# Verifying solutions for differential equations

• Jan 18th 2011, 12:49 PM
duaneg37
Verifying solutions for differential equations
Verify this is a solution of this differential equation:

S=integrand......integrate from 0 to x
dy/dx+2xy = 1 ; y = e^(-x^2)Se^(t^2) dt +c[1]e^(-x^2)

[Difficulty]
I'm not sure how to simplify y. It looks like the fundamental theorem
of calculus. So e^(-x^2)S(from 0 to x)e^(t^2)dt should just be 1,
right? I let y=1+c[1]e^(-x^2) and used implicit differentiation, but
I end up with dy/dx+2xy=2x. If 2x=1 then I'd have it. I also
substituted y and dy/dx into the equation, but I get the same thing:
2x=1. I have to be simplifying y wrong. Can you help me? Thanks!

[Thoughts]
y=1+ce^(-x^2)
(y-1)/e^(-x^2)=c
e^(x^2)y-e^(x^2)=c
e^(x^2)y'+2xye^(x^2)-2xe^(x^2)=0
e^(x^2)y'=2xe^(x^2)-2xye^(x^2)
y'=2x-2xy
y'+2xy=2x

dy/dx+2xy=1; y=1+ce^(-x^2); dy/dx=-2xce^(-x^2)
-2xce^(-x^2)+2x(1+ce^(-x^2))=1
-2xce^(-x^2)+2x+2xce^(-x^2)=1
2x=1
• Jan 18th 2011, 12:52 PM
dwsmith
Quote:

Originally Posted by duaneg37
Verify this is a solution of this differential equation:

S=integrand......integrate from 0 to x
dy/dx+2xy = 1 ; y = e^(-x^2)Se^(t^2) dt +c[1]e^(-x^2)

[Difficulty]
I'm not sure how to simplify y. It looks like the fundamental theorem
of calculus. So e^(-x^2)S(from 0 to x)e^(t^2)dt should just be 1,
right? I let y=1+c[1]e^(-x^2) and used implicit differentiation, but
I end up with dy/dx+2xy=2x. If 2x=1 then I'd have it. I also
substituted y and dy/dx into the equation, but I get the same thing:
2x=1. I have to be simplifying y wrong. Can you help me? Thanks!

[Thoughts]
y=1+ce^(-x^2)
(y-1)/e^(-x^2)=c
e^(x^2)y-e^(x^2)=c
e^(x^2)y'+2xye^(x^2)-2xe^(x^2)=0
e^(x^2)y'=2xe^(x^2)-2xye^(x^2)
y'=2x-2xy
y'+2xy=2x

dy/dx+2xy=1; y=1+ce^(-x^2); dy/dx=-2xce^(-x^2)
-2xce^(-x^2)+2x(1+ce^(-x^2))=1
-2xce^(-x^2)+2x+2xce^(-x^2)=1
2x=1

That is difficult to want to go through since it isn't in Latex and is crammed together.

I would use an integrating factor.

$\displaystyle \displaystyle\int\left\frac{d}{dx}\left(\exp{\left (\int P(x)dx\right)}y\right)\right]dx=\int\exp{\left(\int P(x)dx\right)}Q(x)dx$

$\displaystyle P(x) = 2x$

$\displaystyle Q(x) = 1$

What is this y = e^(-x^2)Se^(t^2) dt +c[1]e^(-x^2)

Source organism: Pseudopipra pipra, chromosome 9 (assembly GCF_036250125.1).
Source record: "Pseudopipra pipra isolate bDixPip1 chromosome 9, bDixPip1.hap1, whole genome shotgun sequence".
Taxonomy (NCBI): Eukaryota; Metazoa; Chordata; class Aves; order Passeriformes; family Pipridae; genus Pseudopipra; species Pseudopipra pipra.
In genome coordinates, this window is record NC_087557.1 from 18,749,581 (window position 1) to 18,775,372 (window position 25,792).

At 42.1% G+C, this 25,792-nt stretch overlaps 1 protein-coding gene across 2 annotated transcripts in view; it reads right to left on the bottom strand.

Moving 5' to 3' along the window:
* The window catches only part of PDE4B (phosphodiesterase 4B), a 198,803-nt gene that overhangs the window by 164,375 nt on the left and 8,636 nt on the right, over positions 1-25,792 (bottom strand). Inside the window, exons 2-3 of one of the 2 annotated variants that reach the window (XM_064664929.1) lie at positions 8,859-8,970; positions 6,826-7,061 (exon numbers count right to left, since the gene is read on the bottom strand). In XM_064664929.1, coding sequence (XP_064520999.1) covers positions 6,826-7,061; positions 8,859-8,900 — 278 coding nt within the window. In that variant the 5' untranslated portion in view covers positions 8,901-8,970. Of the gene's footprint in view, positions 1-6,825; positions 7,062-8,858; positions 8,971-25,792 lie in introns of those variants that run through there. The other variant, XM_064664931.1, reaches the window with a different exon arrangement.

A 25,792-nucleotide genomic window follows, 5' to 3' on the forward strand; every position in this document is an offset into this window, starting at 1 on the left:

Another problem?
• Jan 18th 2011, 01:02 PM
pickslides
Quote:

Originally Posted by dwsmith
What is this y = e^(-x^2)Se^(t^2) dt +c[1]e^(-x^2)

Another problem?

This is the solution, the OP needs the derivative of this function to check if its a solution of the DE given above.
• Jan 18th 2011, 01:09 PM
duaneg37
Is it y' = -2xce^(-x^2) ? How can I get Latex? What is an OP?
• Jan 18th 2011, 01:17 PM
pickslides
Quote:

Originally Posted by duaneg37
Is it y' = -2xce^(-x^2) ?

Maybe does it satisfy $\displaystyle \frac{dy}{dx}+2xy = 1$

Quote:

Originally Posted by duaneg37
How can I get Latex?

Use MATH tags [tex]\frac{dy}{dx}+2xy = 1[/ math] (remove space between "/ math") gives $\displaystyle \frac{dy}{dx}+2xy = 1$

Double click on the equation for more info.

Quote:

Originally Posted by duaneg37
What is an OP?

Original Post.
• Jan 18th 2011, 01:18 PM
Ackbeet
You can see how to use LaTeX by looking here. OP stands for "Original Post".

Your problem: verify the solution

$\displaystyle \displaystyle y = e^{-x^{2}}\int_{0}^{x} e^{t^{2}}\, dt +C\,e^{-x^{2}}$ for the DE

$\displaystyle y'+2xy=1.$ Correct?

You'll need to use the product rule, the chain rule, and the Fundamental Theorem of the Calculus to do this verification:

$\displaystyle \displaystyle y'=\left(e^{-x^{2}}\right)\frac{d}{dx}\left(\int_{0}^{x} e^{t^{2}}\, dt\right)+\left(-2xe^{-x^{2}}\right)\left(\int_{0}^{x} e^{t^{2}}\, dt\right)-2Cxe^{-x^{2}}.$

You'll need to finish this computation, and then plug the result into the DE on the LHS, and see if you get the required 1 to equal the RHS. Make sense?

[EDIT] Sorry, didn't see pickslides' post.
• Jan 18th 2011, 02:27 PM
duaneg37
$\displaystyle y'+2xy=1$

$\displaystyle \displaystyle y = e^{-x^{2}}\int_{0}^{x} e^{t^{2}}\, dt +C\,e^{-x^{2}}$ Verify this is a solution of the differential equation above

$\displaystyle \displaystyle y'=\left(e^{-x^{2}}\right)\frac{d}{dx}\left(\int_{0}^{x} e^{t^{2}}\, dt\right)+\left(-2xe^{-x^{2}}\right)\left(\int_{0}^{x} e^{t^{2}}\, dt\right)-2Cxe^{-x^{2}}$

$\displaystyle \displaystyle y'=1-2xe^{-x^{2}}\int_{0}^{x}e^{t^{2}}\, dt-2Cxe^{-x^{2}}$

$\displaystyle \displaystyle 1-2xe^{-x^{2}}\int_{0}^{x}e^{t^{2}}\, dt-2Cxe^{-x^{2}}+2x\left( e^{-x^{2}}\int_{0}^{x} e^{t^{2}}\, dt +C\,e^{-x^{2}}\right)=1$

$\displaystyle \displaystyle 1-2xe^{-x^{2}}\int_{0}^{x}e^{t^{2}}\, dt-2Cxe^{-x^{2}}+2xe^{-x^{2}}\int_{0}^{x}e^{t^{2}}\, dt+2Cxe^{-x^{2}}=1$

$\displaystyle \displaystyle 1=1$

I think I've got it now.....Thanks for all your help!
• Jan 18th 2011, 03:03 PM
Ackbeet
I'm afraid it's incorrect. You can't just get rid of integrals like that. You did correctly use the FTC to simplify the first term, but the second term cannot be simplified. I think you'll find it cancels with terms in the 2xy of the original DE, as does the last term with the constant. Just leave the integrals there!